Wednesday, September 12, 2018

Wisdom Wednesday: The Dirty Dozen

Every year, the Environmental Working Group (EWG) releases the “Dirty Dozen” – a list of the 12 non-organic fruits and vegetables highest in pesticide residues.

Pesticides are substances commonly used in agriculture to protect drops from damage caused by insects, weed pressure and diseases. To compile the Dirty Dozen list, the EWG analyzes over 38,000 samples taken by the USDA and FDA to single out the worst offenders.

While the EWG claims that this list can help consumers avoid unnecessary pesticide exposure, some experts – including food scientists – argue that the list is scaring the public away from consuming healthy foods.

Pesticides are tightly regulated by the USDA, and recent reports indicate that pesticide levels found on 99.5% of conventional produce are well below recommendations set by the EPA. The USDA Pesticide Data Program ensures that the U.S. food supply “is one of the safest in the world,” due to rigorous testing methods.

However, many experts argue that continuous exposure to pesticides – even in small doses – can build up in your body overtime and lead to chronic health conditions.

Additionally, there is concern that the safe limits set by regulatory agencies don’t take into consideration the health risks involved with consuming more than one pesticide at a time.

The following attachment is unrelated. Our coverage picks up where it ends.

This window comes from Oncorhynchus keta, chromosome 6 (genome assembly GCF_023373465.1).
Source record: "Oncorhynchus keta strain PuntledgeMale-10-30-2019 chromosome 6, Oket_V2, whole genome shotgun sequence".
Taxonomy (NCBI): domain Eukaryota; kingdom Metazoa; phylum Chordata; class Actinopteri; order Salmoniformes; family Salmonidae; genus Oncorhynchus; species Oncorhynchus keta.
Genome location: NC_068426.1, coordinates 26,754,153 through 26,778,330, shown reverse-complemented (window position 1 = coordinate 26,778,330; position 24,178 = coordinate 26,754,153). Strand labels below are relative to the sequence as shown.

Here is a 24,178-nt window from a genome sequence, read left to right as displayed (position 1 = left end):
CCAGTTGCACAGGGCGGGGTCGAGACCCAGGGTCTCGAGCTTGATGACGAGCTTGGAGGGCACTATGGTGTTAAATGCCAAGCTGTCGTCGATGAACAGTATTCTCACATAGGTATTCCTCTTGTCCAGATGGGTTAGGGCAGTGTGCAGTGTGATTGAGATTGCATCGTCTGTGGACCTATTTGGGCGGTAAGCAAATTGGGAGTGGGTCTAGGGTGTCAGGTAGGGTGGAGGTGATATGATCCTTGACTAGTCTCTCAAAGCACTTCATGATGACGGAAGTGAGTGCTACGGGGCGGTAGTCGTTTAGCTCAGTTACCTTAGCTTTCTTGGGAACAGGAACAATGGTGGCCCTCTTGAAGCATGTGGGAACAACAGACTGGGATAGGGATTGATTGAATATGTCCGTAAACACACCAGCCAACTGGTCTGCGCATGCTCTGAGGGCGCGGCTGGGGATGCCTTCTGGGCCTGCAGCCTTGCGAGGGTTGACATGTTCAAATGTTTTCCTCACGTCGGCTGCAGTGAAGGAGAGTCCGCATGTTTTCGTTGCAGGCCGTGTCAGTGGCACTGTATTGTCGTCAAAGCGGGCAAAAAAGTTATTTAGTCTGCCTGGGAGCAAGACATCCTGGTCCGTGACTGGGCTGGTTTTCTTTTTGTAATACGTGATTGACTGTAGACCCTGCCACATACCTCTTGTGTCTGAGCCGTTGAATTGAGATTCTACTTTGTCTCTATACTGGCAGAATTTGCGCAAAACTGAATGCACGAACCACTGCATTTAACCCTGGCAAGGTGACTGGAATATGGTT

According to the EWG, the following conventional fruits and vegetables have the highest levels of pesticide residues:

Consistently topping the Dirty Dozen list, EWG found that one-third of all strawberries samples contained ten or more pesticide residues.

97% of spinach samples contained pesticide residues.

The EWG detected residues in nearly 94% of samples

The EWG detected residues in 90% of samples, 80% of the apples tested contained traces of diphenylamine, a pesticide banned in Europe.

Over 96% tested positive for pesticide residues.

Over 99% of peaches tested contained an average of 4 pesticide residues.

The EWG detected an average of five pesticide residues on cherry samples, including a pesticide called iprodione, which is banned in Europe.

Over 50% of pears tested contained residues from five or more pesticides.

Four pesticide residues were found on the conventionally grown tomato. One sample contained over 15 different pesticide residues.

Pesticide residues were found on over 95% of samples with as many as 13 different types of pesticides detected.

Potato samples contained more pesticide residues by weight than any other crop tested.

Sweet bell peppers:
These peppers actually contain fewer pesticide residues compared to other fruits and vegetables. However, the pesticides used on these peppers “tend to be more toxic to human health.”

My Take:
The levels of pesticides deemed safe by the EPA are outdated and not necessarily safe. Now the EPA is relaxing restrictions while the gag order prevents comment.

Bottom Line:
If you eat these foods, and you should, spend the extra money and buy organic.

Source: September 5. 2018 NIH

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